Congratulations to Sem Lampotang, PhD, FSSH, FAIMBE, Gordon L. Gibby, MD, MSEE, David Lizdas, BSME, and their team, who have been honored with a UF Innovations of the Year award for the PanVentTM low-cost, open-source ventilator they created during the height of the COVID-19 pandemic.
The award from UF Innovate | Tech Licensing was presented during a virtual awards ceremony on Sept. 22 honoring six inventions of the year chosen from 393 inventions disclosed in fiscal year 2020.
The PanVentTM initiative began with a March 16 email from Associate Professor Patrick Tighe, MD, MS, who suggested an open-source, 3D-printed ventilator as the pandemic accelerated in the United States. At the time, the medical community was scrambling to treat the sickest patients.
“There were all these dire predictions that we would need 1 million ventilators in the U.S., never mind other countries,” Dr. Lampotang, the Joachim S. Gravenstein Professor of Anesthesiology and Director of the Center for Safety, Simulation & Advanced Learning Technologies (CSSALT), said during a video presentation at the ceremony. “We already knew in March that the components you need to build a ventilator were bought out. We were faced with essentially a design problem: How do you build 800,000 ventilators when the supply chain has been depleted?”
That sparked the idea to use parts from hardware stores, which have equivalent capabilities but have never traditionally been used for medical devices. The ventilator is made of plentiful components outside the ventilator supply chain, such as air-tight PVC water pipes, lawn-sprinkler valves, and an Arduino microcontroller board all costing less than $400.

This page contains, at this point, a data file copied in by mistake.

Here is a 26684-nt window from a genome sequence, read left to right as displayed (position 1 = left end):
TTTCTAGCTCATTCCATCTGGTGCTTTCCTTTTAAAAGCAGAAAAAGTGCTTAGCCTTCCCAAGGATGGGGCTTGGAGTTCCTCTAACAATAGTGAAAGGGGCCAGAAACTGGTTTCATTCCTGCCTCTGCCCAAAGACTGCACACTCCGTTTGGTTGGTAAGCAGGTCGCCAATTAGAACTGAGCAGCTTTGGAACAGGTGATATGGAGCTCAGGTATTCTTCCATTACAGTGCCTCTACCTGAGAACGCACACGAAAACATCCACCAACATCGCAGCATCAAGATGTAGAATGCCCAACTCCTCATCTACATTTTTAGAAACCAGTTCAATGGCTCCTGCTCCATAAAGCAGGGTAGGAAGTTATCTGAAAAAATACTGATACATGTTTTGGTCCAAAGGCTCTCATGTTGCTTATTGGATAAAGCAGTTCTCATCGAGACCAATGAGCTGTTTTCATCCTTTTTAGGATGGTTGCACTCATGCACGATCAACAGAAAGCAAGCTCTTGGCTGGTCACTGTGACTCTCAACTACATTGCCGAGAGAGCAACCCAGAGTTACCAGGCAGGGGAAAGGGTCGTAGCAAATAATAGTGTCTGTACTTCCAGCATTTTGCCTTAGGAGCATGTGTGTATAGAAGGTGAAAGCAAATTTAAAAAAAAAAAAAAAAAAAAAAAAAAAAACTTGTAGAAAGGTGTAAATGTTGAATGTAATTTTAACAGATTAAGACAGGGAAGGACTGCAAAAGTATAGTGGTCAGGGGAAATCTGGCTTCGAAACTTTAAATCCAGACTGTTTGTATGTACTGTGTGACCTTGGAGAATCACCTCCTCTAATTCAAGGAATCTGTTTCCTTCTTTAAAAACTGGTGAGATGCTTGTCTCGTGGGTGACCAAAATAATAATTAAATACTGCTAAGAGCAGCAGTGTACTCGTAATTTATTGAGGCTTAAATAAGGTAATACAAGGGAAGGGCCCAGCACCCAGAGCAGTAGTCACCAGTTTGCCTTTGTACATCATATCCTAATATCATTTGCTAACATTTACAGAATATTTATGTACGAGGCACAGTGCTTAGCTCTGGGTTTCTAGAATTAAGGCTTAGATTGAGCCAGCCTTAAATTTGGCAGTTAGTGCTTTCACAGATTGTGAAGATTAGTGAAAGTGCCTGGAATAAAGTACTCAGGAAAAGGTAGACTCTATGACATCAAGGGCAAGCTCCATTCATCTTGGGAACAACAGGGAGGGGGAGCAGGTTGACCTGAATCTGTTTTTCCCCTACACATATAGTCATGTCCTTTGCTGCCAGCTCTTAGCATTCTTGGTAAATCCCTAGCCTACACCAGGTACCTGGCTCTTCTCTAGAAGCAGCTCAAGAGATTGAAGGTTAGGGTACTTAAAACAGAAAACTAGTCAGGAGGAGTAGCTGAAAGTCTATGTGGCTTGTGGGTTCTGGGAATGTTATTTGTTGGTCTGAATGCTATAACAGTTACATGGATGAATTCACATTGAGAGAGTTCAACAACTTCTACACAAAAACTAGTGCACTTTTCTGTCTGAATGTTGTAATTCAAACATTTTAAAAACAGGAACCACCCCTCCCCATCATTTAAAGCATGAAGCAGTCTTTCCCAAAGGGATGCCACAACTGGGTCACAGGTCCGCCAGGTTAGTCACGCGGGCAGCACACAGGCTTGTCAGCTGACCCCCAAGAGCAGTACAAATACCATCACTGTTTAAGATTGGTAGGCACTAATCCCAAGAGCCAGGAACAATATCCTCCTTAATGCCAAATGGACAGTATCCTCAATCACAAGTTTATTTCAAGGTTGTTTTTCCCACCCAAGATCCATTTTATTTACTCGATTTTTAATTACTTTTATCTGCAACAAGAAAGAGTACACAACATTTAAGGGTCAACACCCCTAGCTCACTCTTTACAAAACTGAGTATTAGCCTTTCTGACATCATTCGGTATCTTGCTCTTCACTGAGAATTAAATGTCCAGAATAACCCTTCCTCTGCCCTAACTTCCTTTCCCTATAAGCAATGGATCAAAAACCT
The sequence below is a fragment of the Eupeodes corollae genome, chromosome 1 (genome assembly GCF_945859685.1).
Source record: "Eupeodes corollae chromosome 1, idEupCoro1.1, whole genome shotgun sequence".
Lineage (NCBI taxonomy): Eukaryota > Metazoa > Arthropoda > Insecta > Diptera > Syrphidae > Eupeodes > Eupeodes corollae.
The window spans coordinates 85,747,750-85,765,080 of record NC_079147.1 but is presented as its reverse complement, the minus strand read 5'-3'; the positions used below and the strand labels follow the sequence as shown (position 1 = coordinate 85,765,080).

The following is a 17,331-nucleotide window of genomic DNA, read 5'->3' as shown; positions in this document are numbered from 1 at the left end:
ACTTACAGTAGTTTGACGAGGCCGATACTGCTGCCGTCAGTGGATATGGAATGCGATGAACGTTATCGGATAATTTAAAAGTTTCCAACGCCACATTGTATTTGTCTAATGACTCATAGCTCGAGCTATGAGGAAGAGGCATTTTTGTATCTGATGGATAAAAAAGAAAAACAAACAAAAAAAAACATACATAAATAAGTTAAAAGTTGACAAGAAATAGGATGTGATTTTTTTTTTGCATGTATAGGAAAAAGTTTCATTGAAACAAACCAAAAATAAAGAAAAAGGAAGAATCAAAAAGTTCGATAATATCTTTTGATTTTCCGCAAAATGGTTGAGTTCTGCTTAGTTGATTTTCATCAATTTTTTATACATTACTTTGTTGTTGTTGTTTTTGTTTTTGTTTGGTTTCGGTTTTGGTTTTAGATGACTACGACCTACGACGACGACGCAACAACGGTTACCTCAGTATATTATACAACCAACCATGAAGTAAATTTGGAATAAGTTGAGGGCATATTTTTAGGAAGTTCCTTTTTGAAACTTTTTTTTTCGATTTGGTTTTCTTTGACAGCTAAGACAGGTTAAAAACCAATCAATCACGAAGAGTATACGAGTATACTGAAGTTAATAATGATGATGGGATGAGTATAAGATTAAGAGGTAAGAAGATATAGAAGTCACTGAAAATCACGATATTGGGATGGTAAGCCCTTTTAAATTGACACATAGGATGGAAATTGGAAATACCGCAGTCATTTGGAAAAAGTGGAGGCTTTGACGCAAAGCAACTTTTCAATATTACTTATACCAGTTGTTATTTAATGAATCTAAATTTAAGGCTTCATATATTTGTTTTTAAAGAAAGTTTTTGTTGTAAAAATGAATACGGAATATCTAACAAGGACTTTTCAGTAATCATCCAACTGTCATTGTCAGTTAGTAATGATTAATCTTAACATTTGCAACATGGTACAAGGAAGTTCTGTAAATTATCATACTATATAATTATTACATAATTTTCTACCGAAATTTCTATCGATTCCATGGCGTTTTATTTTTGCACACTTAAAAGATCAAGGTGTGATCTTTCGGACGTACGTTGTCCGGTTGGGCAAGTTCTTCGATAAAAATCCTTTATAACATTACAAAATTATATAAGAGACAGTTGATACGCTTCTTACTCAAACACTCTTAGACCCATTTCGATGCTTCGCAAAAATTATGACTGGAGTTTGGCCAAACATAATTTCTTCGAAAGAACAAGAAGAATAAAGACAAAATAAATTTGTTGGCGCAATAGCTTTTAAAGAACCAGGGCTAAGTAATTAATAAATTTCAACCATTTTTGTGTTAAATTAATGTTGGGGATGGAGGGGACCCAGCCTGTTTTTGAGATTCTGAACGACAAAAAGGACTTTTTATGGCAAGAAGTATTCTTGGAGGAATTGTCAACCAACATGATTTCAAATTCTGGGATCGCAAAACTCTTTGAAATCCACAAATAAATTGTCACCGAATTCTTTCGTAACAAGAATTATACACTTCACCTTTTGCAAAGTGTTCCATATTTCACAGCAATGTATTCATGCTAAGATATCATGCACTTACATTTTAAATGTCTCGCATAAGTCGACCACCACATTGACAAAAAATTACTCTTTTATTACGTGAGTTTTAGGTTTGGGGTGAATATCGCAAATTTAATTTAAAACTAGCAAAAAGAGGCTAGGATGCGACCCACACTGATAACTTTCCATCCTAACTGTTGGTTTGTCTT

“Sem took it upon himself to design a ventilator that was possible to be made out of locally sourced valves and products, that would be Home Depot and Lowe’s,” Jim O’Connell, Assistant Vice President for Commercialization and Director of UF Innovate, said as he presented the award with David P. Norton, PhD, Vice President for UF Research.
The Anesthesiology Communications and Publishing Office created a website on March 17 to share the open-source design, which attracted support from a worldwide network of coders, engineers, ham radio operators, and physicians. Messages and ideas poured in from South Africa to Canada to Ireland.
The team worked throughout the spring to obtain a Design Emergency Use Authorization, or DEUA, from the U.S. Food and Drug Administration, a process that remains ongoing. This approval of the fixed design would allow the ventilator to be used in U.S. hospitals when other options have been exhausted; for volunteers across the world seeking to build ventilators, the open-source design was made publicly available.
Hera Lichtenbeld, Licensing Manager for UF Innovate| Tech Licensing, nominated the PanVentTM for the award and praised them for their innovation and the rapid creation of the website to solicit collaborators.
“I’m very proud of what you did and what you were able to pull off in a couple of weeks,” she said. “I hope you all continue with this initiative, get the DEUA, and get the ventilator out to the public and help patients that really need it and are not in a luxury position to go to a hospital where they have it for them as we do here in Florida.”
The PanVentTM team included Dr. Gibby, retired Associate Professor of Anesthesiology; Travis Johnson, Tony DeStephens, and Ilana Zarour of CSSALT; Spyros Svoronos, PhD, Professor of Chemical Engineering; Professor Sean Niemi, PhD, and Noel Thomas of the Department of Mechanical and Aerospace Engineering; Michael Stapleton of the Department of Electrical and Computer Engineering; Jennifer Nichols, PhD, Assistant Professor of Biomedical Engineering; and others.